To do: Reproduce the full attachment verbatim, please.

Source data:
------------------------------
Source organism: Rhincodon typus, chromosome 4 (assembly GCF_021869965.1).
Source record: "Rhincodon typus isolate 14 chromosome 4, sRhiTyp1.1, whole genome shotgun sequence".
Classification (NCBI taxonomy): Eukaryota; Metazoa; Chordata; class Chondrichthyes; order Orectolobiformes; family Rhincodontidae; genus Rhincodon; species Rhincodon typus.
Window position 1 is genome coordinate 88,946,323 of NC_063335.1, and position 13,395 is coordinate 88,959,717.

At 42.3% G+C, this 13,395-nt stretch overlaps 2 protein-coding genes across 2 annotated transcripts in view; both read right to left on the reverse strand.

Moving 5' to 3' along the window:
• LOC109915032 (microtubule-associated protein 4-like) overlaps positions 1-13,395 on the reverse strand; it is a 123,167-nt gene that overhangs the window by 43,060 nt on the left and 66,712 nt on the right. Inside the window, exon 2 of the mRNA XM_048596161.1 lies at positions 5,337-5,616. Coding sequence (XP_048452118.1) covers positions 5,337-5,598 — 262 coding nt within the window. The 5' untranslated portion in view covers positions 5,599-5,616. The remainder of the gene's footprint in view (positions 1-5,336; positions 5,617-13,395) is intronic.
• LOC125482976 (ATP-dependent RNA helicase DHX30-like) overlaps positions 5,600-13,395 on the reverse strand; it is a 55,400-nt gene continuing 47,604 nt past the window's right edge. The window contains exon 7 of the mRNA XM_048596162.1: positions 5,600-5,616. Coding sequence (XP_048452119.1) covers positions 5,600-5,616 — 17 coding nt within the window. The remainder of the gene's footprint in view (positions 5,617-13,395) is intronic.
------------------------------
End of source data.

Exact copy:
Source organism: Rhincodon typus, chromosome 4 (assembly GCF_021869965.1).
Source record: "Rhincodon typus isolate 14 chromosome 4, sRhiTyp1.1, whole genome shotgun sequence".
Classification (NCBI taxonomy): Eukaryota; Metazoa; Chordata; class Chondrichthyes; order Orectolobiformes; family Rhincodontidae; genus Rhincodon; species Rhincodon typus.
Window position 1 is genome coordinate 88,946,323 of NC_063335.1, and position 13,395 is coordinate 88,959,717.

At 42.3% G+C, this 13,395-nt stretch overlaps 2 protein-coding genes across 2 annotated transcripts in view; both read right to left on the reverse strand.

Moving 5' to 3' along the window:
• LOC109915032 (microtubule-associated protein 4-like) overlaps positions 1-13,395 on the reverse strand; it is a 123,167-nt gene that overhangs the window by 43,060 nt on the left and 66,712 nt on the right. Inside the window, exon 2 of the mRNA XM_048596161.1 lies at positions 5,337-5,616. Coding sequence (XP_048452118.1) covers positions 5,337-5,598 — 262 coding nt within the window. The 5' untranslated portion in view covers positions 5,599-5,616. The remainder of the gene's footprint in view (positions 1-5,336; positions 5,617-13,395) is intronic.
• LOC125482976 (ATP-dependent RNA helicase DHX30-like) overlaps positions 5,600-13,395 on the reverse strand; it is a 55,400-nt gene continuing 47,604 nt past the window's right edge. The window contains exon 7 of the mRNA XM_048596162.1: positions 5,600-5,616. Coding sequence (XP_048452119.1) covers positions 5,600-5,616 — 17 coding nt within the window. The remainder of the gene's footprint in view (positions 5,617-13,395) is intronic.